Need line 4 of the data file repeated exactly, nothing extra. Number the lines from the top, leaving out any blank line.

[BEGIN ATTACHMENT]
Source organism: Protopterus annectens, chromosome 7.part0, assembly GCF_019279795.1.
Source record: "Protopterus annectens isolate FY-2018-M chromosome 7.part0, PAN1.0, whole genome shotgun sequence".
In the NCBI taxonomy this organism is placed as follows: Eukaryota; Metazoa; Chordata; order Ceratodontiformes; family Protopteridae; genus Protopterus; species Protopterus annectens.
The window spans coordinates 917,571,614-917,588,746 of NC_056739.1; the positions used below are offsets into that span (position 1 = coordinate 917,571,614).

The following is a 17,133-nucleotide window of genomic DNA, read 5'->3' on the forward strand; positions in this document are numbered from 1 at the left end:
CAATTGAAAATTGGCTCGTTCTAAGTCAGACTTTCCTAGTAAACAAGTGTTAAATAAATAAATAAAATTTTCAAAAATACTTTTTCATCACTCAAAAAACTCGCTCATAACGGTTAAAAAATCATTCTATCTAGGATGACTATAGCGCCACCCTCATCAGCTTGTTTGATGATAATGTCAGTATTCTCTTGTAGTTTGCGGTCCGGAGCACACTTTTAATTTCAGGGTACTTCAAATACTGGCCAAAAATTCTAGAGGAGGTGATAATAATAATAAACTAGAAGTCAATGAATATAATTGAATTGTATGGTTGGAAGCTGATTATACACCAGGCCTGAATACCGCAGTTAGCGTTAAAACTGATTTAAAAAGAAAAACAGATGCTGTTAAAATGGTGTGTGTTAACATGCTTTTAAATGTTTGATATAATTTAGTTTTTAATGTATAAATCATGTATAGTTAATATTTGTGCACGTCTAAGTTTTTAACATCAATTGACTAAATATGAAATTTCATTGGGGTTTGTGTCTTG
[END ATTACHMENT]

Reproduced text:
The window spans coordinates 917,571,614-917,588,746 of NC_056739.1; the positions used below are offsets into that span (position 1 = coordinate 917,571,614).